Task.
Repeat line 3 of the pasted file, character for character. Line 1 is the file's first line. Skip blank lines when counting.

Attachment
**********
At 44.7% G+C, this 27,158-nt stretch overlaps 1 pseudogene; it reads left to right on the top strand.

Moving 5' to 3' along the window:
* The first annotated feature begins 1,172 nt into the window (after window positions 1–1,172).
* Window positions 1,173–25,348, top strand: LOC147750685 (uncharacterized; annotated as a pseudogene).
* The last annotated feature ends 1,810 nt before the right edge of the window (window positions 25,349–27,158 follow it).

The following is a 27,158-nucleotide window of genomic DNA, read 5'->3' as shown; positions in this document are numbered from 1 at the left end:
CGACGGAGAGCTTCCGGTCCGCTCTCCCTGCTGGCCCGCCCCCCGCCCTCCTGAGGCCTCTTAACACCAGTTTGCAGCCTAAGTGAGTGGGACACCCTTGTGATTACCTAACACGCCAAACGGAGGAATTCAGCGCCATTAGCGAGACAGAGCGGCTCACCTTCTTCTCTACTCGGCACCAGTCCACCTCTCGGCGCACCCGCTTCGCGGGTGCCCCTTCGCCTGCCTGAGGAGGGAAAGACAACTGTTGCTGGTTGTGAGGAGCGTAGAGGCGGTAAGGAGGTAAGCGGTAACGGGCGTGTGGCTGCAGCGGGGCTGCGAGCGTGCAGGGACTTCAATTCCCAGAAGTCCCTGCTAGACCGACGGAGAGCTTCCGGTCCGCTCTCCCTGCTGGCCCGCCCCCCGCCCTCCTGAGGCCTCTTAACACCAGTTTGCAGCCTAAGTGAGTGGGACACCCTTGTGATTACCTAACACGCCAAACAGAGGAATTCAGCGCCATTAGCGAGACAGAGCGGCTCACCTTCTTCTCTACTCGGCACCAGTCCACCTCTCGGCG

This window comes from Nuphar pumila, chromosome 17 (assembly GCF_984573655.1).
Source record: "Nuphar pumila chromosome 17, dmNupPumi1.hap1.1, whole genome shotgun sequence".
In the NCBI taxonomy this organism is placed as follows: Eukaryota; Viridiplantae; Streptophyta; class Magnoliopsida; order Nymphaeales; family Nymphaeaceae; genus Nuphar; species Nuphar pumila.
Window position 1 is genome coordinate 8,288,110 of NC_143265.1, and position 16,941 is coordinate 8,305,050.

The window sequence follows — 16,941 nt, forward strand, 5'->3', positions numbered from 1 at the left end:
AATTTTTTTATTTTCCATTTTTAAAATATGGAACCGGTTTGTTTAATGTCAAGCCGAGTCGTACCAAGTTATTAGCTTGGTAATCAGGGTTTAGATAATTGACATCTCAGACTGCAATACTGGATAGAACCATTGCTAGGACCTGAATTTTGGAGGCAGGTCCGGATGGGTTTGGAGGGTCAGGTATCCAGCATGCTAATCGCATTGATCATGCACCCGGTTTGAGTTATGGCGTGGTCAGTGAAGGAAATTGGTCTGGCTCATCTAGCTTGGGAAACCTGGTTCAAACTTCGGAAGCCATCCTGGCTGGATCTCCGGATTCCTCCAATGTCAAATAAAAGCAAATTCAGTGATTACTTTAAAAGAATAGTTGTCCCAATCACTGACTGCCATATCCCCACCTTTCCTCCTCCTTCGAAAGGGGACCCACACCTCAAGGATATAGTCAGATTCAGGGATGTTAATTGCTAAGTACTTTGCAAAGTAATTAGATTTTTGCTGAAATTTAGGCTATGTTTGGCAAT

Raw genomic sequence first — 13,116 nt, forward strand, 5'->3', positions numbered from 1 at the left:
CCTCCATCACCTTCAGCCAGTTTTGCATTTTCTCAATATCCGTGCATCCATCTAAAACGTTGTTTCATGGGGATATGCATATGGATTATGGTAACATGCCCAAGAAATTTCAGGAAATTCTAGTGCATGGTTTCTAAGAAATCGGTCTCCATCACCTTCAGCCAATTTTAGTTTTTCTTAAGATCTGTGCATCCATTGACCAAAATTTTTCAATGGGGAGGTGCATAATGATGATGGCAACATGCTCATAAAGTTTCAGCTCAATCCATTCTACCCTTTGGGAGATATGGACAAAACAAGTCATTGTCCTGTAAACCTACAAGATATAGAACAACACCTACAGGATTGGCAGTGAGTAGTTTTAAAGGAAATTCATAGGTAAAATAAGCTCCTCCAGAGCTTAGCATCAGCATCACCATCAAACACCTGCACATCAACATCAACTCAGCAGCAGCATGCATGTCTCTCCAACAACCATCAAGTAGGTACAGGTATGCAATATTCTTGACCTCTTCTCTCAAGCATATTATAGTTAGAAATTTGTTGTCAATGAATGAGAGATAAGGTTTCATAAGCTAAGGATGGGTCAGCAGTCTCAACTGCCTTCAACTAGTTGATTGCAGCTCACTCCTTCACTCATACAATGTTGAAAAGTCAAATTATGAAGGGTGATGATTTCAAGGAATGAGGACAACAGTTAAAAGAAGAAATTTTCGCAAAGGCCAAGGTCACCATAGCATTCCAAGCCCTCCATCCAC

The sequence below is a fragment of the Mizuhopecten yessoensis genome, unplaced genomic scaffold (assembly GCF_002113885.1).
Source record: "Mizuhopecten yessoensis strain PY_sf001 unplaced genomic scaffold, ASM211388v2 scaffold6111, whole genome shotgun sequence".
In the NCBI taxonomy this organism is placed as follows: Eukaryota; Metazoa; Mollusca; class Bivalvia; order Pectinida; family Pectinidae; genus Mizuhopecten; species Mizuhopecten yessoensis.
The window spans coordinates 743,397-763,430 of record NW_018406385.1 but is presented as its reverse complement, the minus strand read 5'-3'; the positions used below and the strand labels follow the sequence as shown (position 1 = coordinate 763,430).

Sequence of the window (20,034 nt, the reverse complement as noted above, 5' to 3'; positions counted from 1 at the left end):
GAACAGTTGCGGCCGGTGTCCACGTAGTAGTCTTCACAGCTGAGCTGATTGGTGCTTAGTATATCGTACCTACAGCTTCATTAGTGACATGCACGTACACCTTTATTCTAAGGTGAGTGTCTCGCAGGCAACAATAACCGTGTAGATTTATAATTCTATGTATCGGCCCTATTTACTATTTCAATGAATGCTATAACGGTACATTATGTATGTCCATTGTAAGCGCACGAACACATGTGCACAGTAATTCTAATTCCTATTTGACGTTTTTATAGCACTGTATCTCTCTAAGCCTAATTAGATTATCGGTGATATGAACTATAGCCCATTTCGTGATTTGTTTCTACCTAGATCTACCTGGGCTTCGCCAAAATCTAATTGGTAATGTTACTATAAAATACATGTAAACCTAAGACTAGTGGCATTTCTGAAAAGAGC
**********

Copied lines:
* The first annotated feature begins 1,172 nt into the window (after window positions 1–1,172).